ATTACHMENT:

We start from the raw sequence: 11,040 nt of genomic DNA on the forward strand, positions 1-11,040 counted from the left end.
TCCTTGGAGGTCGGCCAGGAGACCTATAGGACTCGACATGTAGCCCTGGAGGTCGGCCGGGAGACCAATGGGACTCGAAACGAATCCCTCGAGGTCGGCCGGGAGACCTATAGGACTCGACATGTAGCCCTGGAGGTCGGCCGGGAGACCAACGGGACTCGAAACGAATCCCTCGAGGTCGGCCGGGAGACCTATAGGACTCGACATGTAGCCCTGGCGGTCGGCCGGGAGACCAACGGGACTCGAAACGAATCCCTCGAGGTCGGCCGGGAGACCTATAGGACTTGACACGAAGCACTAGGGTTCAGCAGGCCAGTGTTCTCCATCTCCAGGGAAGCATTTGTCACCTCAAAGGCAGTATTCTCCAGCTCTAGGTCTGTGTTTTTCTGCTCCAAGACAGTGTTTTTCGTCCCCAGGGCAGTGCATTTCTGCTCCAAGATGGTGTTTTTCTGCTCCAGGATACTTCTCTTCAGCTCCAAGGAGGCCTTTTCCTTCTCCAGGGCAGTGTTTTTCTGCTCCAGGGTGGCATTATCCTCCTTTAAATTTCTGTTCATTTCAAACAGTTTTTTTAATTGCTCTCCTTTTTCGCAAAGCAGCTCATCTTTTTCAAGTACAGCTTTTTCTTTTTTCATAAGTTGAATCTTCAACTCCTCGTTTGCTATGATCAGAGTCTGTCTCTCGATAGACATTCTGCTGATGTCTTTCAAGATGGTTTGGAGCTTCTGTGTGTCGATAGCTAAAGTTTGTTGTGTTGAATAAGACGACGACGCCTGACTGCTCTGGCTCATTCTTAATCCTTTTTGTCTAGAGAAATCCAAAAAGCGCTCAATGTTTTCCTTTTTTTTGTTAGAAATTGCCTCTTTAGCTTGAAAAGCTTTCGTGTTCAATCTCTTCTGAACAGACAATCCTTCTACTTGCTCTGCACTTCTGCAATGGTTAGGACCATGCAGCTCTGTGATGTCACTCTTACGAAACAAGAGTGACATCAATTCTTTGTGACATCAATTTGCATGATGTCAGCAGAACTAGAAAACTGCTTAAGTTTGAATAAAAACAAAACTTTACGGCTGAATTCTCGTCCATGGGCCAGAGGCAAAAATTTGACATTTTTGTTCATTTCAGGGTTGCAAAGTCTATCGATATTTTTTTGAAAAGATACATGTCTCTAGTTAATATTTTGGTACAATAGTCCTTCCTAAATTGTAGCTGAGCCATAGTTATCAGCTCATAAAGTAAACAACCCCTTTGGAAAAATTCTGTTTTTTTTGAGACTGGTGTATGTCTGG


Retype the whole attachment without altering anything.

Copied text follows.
We start from the raw sequence: 11,040 nt of genomic DNA on the forward strand, positions 1-11,040 counted from the left end.
TCCTTGGAGGTCGGCCAGGAGACCTATAGGACTCGACATGTAGCCCTGGAGGTCGGCCGGGAGACCAATGGGACTCGAAACGAATCCCTCGAGGTCGGCCGGGAGACCTATAGGACTCGACATGTAGCCCTGGAGGTCGGCCGGGAGACCAACGGGACTCGAAACGAATCCCTCGAGGTCGGCCGGGAGACCTATAGGACTCGACATGTAGCCCTGGCGGTCGGCCGGGAGACCAACGGGACTCGAAACGAATCCCTCGAGGTCGGCCGGGAGACCTATAGGACTTGACACGAAGCACTAGGGTTCAGCAGGCCAGTGTTCTCCATCTCCAGGGAAGCATTTGTCACCTCAAAGGCAGTATTCTCCAGCTCTAGGTCTGTGTTTTTCTGCTCCAAGACAGTGTTTTTCGTCCCCAGGGCAGTGCATTTCTGCTCCAAGATGGTGTTTTTCTGCTCCAGGATACTTCTCTTCAGCTCCAAGGAGGCCTTTTCCTTCTCCAGGGCAGTGTTTTTCTGCTCCAGGGTGGCATTATCCTCCTTTAAATTTCTGTTCATTTCAAACAGTTTTTTTAATTGCTCTCCTTTTTCGCAAAGCAGCTCATCTTTTTCAAGTACAGCTTTTTCTTTTTTCATAAGTTGAATCTTCAACTCCTCGTTTGCTATGATCAGAGTCTGTCTCTCGATAGACATTCTGCTGATGTCTTTCAAGATGGTTTGGAGCTTCTGTGTGTCGATAGCTAAAGTTTGTTGTGTTGAATAAGACGACGACGCCTGACTGCTCTGGCTCATTCTTAATCCTTTTTGTCTAGAGAAATCCAAAAAGCGCTCAATGTTTTCCTTTTTTTTGTTAGAAATTGCCTCTTTAGCTTGAAAAGCTTTCGTGTTCAATCTCTTCTGAACAGACAATCCTTCTACTTGCTCTGCACTTCTGCAATGGTTAGGACCATGCAGCTCTGTGATGTCACTCTTACGAAACAAGAGTGACATCAATTCTTTGTGACATCAATTTGCATGATGTCAGCAGAACTAGAAAACTGCTTAAGTTTGAATAAAAACAAAACTTTACGGCTGAATTCTCGTCCATGGGCCAGAGGCAAAAATTTGACATTTTTGTTCATTTCAGGGTTGCAAAGTCTATCGATATTTTTTTGAAAAGATACATGTCTCTAGTTAATATTTTGGTACAATAGTCCTTCCTAAATTGTAGCTGAGCCATAGTTATCAGCTCATAAAGTAAACAACCCCTTTGGAAAAATTCTGTTTTTTTTGAGACTGGTGTATGTCTGG